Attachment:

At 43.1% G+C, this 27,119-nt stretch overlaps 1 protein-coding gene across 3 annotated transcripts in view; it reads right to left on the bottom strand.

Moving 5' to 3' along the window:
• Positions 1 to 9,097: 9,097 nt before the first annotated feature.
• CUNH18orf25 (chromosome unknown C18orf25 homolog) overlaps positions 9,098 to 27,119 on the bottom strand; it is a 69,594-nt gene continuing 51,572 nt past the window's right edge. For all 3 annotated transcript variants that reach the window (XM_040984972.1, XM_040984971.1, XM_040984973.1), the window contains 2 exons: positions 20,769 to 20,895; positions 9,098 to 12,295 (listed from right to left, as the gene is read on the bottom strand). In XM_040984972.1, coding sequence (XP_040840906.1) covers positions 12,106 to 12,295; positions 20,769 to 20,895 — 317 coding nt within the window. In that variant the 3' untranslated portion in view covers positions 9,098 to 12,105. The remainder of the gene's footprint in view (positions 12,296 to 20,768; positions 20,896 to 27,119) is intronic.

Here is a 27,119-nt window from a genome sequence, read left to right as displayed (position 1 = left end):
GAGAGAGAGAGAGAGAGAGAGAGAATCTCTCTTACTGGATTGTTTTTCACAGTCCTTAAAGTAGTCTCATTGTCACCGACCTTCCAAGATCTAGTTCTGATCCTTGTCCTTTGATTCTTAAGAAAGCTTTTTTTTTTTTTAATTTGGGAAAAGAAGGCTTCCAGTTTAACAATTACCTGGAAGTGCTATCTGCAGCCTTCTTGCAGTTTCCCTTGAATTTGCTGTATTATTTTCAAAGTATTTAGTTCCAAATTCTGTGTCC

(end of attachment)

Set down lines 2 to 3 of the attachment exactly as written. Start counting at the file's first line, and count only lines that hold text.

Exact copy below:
Moving 5' to 3' along the window:
• Positions 1 to 9,097: 9,097 nt before the first annotated feature.